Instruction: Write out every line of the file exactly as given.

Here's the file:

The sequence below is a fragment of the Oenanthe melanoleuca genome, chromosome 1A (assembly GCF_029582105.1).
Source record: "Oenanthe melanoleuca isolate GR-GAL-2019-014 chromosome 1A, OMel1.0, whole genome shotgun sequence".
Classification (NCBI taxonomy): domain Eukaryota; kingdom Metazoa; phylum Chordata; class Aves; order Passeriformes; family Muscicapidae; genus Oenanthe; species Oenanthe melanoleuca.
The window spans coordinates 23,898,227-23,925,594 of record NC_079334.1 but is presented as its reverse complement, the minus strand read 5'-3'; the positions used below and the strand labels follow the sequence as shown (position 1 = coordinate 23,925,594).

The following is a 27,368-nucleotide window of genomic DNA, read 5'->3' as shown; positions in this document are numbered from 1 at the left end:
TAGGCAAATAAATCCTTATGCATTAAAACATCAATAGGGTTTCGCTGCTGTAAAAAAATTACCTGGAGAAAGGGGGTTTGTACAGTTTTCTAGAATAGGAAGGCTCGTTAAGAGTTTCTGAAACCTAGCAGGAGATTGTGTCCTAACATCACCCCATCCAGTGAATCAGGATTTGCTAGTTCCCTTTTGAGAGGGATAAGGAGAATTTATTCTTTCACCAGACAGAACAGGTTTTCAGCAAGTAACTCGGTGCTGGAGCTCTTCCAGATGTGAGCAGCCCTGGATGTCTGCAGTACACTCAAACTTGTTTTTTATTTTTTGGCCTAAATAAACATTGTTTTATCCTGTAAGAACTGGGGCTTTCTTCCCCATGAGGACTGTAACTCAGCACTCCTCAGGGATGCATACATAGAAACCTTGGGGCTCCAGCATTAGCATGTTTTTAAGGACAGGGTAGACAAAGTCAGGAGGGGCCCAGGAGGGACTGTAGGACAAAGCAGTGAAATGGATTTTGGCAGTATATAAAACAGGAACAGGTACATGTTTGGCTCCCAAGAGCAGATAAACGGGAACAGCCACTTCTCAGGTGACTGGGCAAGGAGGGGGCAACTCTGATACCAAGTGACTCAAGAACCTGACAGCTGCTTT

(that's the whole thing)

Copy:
The sequence below is a fragment of the Oenanthe melanoleuca genome, chromosome 1A (assembly GCF_029582105.1).
Source record: "Oenanthe melanoleuca isolate GR-GAL-2019-014 chromosome 1A, OMel1.0, whole genome shotgun sequence".
Classification (NCBI taxonomy): domain Eukaryota; kingdom Metazoa; phylum Chordata; class Aves; order Passeriformes; family Muscicapidae; genus Oenanthe; species Oenanthe melanoleuca.
The window spans coordinates 23,898,227-23,925,594 of record NC_079334.1 but is presented as its reverse complement, the minus strand read 5'-3'; the positions used below and the strand labels follow the sequence as shown (position 1 = coordinate 23,925,594).

The following is a 27,368-nucleotide window of genomic DNA, read 5'->3' as shown; positions in this document are numbered from 1 at the left end:
TAGGCAAATAAATCCTTATGCATTAAAACATCAATAGGGTTTCGCTGCTGTAAAAAAATTACCTGGAGAAAGGGGGTTTGTACAGTTTTCTAGAATAGGAAGGCTCGTTAAGAGTTTCTGAAACCTAGCAGGAGATTGTGTCCTAACATCACCCCATCCAGTGAATCAGGATTTGCTAGTTCCCTTTTGAGAGGGATAAGGAGAATTTATTCTTTCACCAGACAGAACAGGTTTTCAGCAAGTAACTCGGTGCTGGAGCTCTTCCAGATGTGAGCAGCCCTGGATGTCTGCAGTACACTCAAACTTGTTTTTTATTTTTTGGCCTAAATAAACATTGTTTTATCCTGTAAGAACTGGGGCTTTCTTCCCCATGAGGACTGTAACTCAGCACTCCTCAGGGATGCATACATAGAAACCTTGGGGCTCCAGCATTAGCATGTTTTTAAGGACAGGGTAGACAAAGTCAGGAGGGGCCCAGGAGGGACTGTAGGACAAAGCAGTGAAATGGATTTTGGCAGTATATAAAACAGGAACAGGTACATGTTTGGCTCCCAAGAGCAGATAAACGGGAACAGCCACTTCTCAGGTGACTGGGCAAGGAGGGGGCAACTCTGATACCAAGTGACTCAAGAACCTGACAGCTGCTTT